The Giant Asian Forest Tortoise, Manouria emys (Family Testudinidae), is the largest tortoise species in mainland Asia, with a straight carapace length (CL) of up to at least 600 mm, and mass up to 37 kg. Two subspecies, M. e. emys and M. e. phayrei, are distinguished by geographic distribution, coloration, plastral scute pattern, and maximum size. Manouria is considered to be among the most primitive of living tortoise genera. The species occurs in hilly wet forest; its diet includes green vegetation, mushrooms, bamboo shoots, and fallen fruits. Unlike most tortoises, which tend to prefer relatively arid habitats, M. emys prefers a mesic habitat and is often found in and around cool flowing streams, sitting for days in water or mud, or foraging in such habitats. Although the species is active all year round, some individuals exhibit an inactive period of up to two months in the cool dry season. The species exhibits unusual nesting activity; females build mound nests of forest floor debris, deposit large annual clutches of up to 60 eggs, and guard the nest for the early portion of incubation. Despite their size, the behavioral ecology of M. emys has been little studied. The species has apparently been extirpated in the westernmost portion of its range and is highly threatened everywhere else. Healthy populations are known to occur in a few protected areas in Thailand and Indonesia, but most remaining habitat is being rapidly degraded and destroyed, and the species continues to be collected for food and smuggled into the pet trade.
Trade Data and Some Comments On the Distribution of Mauremys annamensis (Siebenrock, 1903).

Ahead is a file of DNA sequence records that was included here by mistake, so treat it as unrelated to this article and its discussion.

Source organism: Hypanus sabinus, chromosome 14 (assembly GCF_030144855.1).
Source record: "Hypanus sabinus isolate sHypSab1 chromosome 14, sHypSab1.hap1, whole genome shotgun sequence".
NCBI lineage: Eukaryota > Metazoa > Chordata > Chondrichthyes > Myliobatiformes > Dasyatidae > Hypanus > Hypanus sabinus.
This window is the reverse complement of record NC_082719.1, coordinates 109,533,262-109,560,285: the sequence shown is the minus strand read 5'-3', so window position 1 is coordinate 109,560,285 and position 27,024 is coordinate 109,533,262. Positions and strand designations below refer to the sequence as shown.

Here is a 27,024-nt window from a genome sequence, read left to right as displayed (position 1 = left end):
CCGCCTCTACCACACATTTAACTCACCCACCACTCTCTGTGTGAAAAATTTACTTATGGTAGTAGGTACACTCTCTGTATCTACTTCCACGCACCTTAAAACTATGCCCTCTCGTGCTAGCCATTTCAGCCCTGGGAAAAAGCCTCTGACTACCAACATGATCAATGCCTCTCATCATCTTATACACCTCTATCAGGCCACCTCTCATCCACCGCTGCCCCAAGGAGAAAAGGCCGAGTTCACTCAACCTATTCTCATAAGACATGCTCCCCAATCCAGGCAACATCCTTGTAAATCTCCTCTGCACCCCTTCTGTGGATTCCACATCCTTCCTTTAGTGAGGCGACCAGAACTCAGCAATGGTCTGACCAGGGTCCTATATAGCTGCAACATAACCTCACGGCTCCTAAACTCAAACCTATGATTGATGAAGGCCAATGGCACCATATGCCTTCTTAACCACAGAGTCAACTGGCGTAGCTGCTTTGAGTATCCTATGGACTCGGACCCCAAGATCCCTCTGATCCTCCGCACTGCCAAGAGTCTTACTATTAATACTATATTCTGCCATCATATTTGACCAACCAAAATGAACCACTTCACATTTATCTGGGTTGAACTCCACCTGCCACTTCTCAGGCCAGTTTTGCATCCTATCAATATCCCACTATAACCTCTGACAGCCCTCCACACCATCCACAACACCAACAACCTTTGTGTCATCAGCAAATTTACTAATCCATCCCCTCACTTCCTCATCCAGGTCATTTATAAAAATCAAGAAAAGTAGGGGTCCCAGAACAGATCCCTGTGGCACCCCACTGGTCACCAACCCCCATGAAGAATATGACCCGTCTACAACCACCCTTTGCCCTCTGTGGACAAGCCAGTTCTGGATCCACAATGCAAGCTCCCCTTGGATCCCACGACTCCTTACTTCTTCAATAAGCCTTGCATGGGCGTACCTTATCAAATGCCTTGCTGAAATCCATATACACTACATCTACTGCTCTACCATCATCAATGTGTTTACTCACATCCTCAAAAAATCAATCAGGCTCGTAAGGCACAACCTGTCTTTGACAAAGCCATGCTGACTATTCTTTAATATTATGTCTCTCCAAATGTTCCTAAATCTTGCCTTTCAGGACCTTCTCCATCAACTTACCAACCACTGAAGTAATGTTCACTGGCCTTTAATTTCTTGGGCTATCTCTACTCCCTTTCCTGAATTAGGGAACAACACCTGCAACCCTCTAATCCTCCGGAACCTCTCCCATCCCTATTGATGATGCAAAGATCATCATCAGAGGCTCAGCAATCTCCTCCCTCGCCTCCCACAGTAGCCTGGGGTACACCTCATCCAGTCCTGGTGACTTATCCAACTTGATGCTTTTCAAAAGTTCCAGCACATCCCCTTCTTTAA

Asiatic Herpetological Research 10: 110-113.
This trade survey of Annam Pond Turtle reveals that this species is likely to have larger distribution than previously thought. The records in the trade in Quy Nhon and Ho Chi Minh City suggest its range could extend much further south. In addition, given the one way south-north trade route, the absence of Mauremys mutica in the trade south of Hai Van Pass and the reported absence of M. annamensis in the trade north of the Pass support the hypothesis that the Pass is the natural barrier for the two species ranges. This hypothesis combined with the long existence of the Pass might indicate that the speciation between the two species happened when their ancestors dispersed across the Pass, and were subsequently isolated, by the means of rafting or walking through narrow land strip emerged during the low sea level period. In terms of conservation, M. annamensis has become much rarer even in the trade, suggesting immediate conservation measures to protect it.
Taxonomic Reevaluation of Phrynops (Testudines: Chelidae) with the description of two new genera and a new species of Batrachemys.
Rev. biol. trop vol.49 n.2 San José Jun. 2001. Online-Version: ISSN 0034-7744.